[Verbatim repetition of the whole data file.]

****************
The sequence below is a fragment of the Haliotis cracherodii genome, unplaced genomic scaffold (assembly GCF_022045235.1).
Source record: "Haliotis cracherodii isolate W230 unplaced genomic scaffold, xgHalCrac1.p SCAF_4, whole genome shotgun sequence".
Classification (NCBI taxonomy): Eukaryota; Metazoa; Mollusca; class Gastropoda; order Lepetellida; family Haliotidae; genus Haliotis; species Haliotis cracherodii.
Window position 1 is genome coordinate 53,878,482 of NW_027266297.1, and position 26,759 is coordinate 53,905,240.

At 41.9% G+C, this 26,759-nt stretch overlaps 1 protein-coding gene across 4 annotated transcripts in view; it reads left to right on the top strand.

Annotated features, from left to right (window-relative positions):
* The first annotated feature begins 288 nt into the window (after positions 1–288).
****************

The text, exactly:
The sequence below is a fragment of the Haliotis cracherodii genome, unplaced genomic scaffold (assembly GCF_022045235.1).
Source record: "Haliotis cracherodii isolate W230 unplaced genomic scaffold, xgHalCrac1.p SCAF_4, whole genome shotgun sequence".
Classification (NCBI taxonomy): Eukaryota; Metazoa; Mollusca; class Gastropoda; order Lepetellida; family Haliotidae; genus Haliotis; species Haliotis cracherodii.
Window position 1 is genome coordinate 53,878,482 of NW_027266297.1, and position 26,759 is coordinate 53,905,240.

At 41.9% G+C, this 26,759-nt stretch overlaps 1 protein-coding gene across 4 annotated transcripts in view; it reads left to right on the top strand.

Annotated features, from left to right (window-relative positions):
* The first annotated feature begins 288 nt into the window (after positions 1–288).